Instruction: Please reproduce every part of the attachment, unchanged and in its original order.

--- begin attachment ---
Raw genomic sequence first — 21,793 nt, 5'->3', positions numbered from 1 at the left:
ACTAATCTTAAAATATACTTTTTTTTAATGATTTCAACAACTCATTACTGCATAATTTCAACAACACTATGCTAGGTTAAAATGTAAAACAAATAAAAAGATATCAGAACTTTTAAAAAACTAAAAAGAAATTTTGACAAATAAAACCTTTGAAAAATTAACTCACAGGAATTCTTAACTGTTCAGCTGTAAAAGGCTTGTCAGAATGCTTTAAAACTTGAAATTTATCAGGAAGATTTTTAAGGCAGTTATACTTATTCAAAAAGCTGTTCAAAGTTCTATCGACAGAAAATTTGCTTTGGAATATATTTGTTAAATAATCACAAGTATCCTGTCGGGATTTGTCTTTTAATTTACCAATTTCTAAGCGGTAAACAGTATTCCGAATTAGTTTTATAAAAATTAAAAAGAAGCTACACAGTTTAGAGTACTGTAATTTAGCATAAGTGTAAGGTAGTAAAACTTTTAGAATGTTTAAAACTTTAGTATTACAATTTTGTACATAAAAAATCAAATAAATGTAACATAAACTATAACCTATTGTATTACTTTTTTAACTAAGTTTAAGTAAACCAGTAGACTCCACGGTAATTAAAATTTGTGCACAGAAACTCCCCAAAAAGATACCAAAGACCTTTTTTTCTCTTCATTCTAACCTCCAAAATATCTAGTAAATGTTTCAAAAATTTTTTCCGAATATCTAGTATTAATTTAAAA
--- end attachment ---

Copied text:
Raw genomic sequence first — 21,793 nt, 5'->3', positions numbered from 1 at the left:
ACTAATCTTAAAATATACTTTTTTTTAATGATTTCAACAACTCATTACTGCATAATTTCAACAACACTATGCTAGGTTAAAATGTAAAACAAATAAAAAGATATCAGAACTTTTAAAAAACTAAAAAGAAATTTTGACAAATAAAACCTTTGAAAAATTAACTCACAGGAATTCTTAACTGTTCAGCTGTAAAAGGCTTGTCAGAATGCTTTAAAACTTGAAATTTATCAGGAAGATTTTTAAGGCAGTTATACTTATTCAAAAAGCTGTTCAAAGTTCTATCGACAGAAAATTTGCTTTGGAATATATTTGTTAAATAATCACAAGTATCCTGTCGGGATTTGTCTTTTAATTTACCAATTTCTAAGCGGTAAACAGTATTCCGAATTAGTTTTATAAAAATTAAAAAGAAGCTACACAGTTTAGAGTACTGTAATTTAGCATAAGTGTAAGGTAGTAAAACTTTTAGAATGTTTAAAACTTTAGTATTACAATTTTGTACATAAAAAATCAAATAAATGTAACATAAACTATAACCTATTGTATTACTTTTTTAACTAAGTTTAAGTAAACCAGTAGACTCCACGGTAATTAAAATTTGTGCACAGAAACTCCCCAAAAAGATACCAAAGACCTTTTTTTCTCTTCATTCTAACCTCCAAAATATCTAGTAAATGTTTCAAAAATTTTTTCCGAATATCTAGTATTAATTTAAAA